Benjamin Cooker, France’s most famous winemaker and the author of The Cooker Guide, inspires fear and even awe in grand cru estate owners and unknown young vintners alike. He’s a celebrity, but it’s like he’s from another century, when self-esteem and a certain sense of honor prevailed over the desire for recognition. He’s a gentleman.

When he’s working on his guide, he’ll write late into the night, taking refuge in the opaline halo of his old Empire-style lamp. Then, in the morning, often cool and radiant in Médoc, near the city of Bordeaux, he’ll go for a long walk with his dog Bacchus.

Home by eleven a.m, he’ll pour himself a cup of Grand Yunnan tea. He closes his eyes as he drinks his tea, as if he knew this moment of rest would not last and that he should make the most of it, appreciating the slow, spread-out seconds.

One day, recently, he then dragged himself back to the half-light of his office, where he spent more than an hour examining his tasting notes for a Premières Côtes de Blaye. He was so absorbed that he did not even lift his eyes from his notes when the doorbell rang out in the hallway. He was nervously scribbling some poetic lines about the Blaye citadel when his wife, Elisabeth, knocked on the door. She knocked three more times before he told her to come in.

“Our guest has arrived, Benjamin.”
“Welcome!” Cooker said, pushing his glasses to his forehead.

An athletic, honest-looking young man with short hair honored him with a strong handshake that left Cooker wondering if his fingers would still work.

“So you’re Virgile Lanssien,” Benjamin said, lowering his reading glasses again to the tip of his nose.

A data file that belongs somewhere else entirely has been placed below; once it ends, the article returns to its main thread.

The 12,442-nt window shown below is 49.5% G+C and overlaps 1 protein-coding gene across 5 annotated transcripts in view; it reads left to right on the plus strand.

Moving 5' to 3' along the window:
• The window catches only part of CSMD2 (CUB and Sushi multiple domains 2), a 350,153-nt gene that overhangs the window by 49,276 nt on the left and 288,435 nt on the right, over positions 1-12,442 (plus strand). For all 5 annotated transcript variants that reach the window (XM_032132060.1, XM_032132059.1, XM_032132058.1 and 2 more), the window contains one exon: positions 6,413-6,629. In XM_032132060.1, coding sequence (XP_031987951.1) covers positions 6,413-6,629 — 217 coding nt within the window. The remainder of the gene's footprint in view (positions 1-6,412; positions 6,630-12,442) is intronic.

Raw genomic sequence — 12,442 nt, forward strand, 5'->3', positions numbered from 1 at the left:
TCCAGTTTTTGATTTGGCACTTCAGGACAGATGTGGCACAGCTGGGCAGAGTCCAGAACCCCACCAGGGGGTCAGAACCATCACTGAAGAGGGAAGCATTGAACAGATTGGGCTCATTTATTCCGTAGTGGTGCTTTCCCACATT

He invited the young man to sit down and observed him over the top of his lenses for a minute. What followed was a most unusual job interview. It began with discussing a dissertation about maceration enzyme preparation, a formality that foreshadowed a flow of questions that Virgile would have to answer with candor and precision. Benjamin Cooker was a master no cheating could fool.

They covered so many topics—layering, copper sulfate spraying, sulfur dioxide additions, microclimates, grand cru longevity, aging on lees, filtering and fining, gravel or limestone soils, fermentation temperatures, primary aromas and degrees of alcohol—in such disorder, yet Virgile managed to avoid the traps with a skilled farmer’s cunning.

“Well, Virgile—I can call you Virgile, can’t I? I think that after these appetizers, we have earned the right to a meal.”

Elisabeth, wearing a checkered apron tied at her waist, welcomed them into the kitchen.

“We will eat in the kitchen, if that does not bother you, Mr. Lanssien.”

But, this being the Cooker household, the first thing they did was not eat.

“Taste this, Virgile.”

“Haut-Brion 1982!” the young man said with a note of rapture.

Cooker observed his future assistant while he cut the bread and placed the even slices in a basket. The boy knew how to taste. He used his eyes, his nose and his palate in a natural way, with the attitude of someone who knew more than he showed.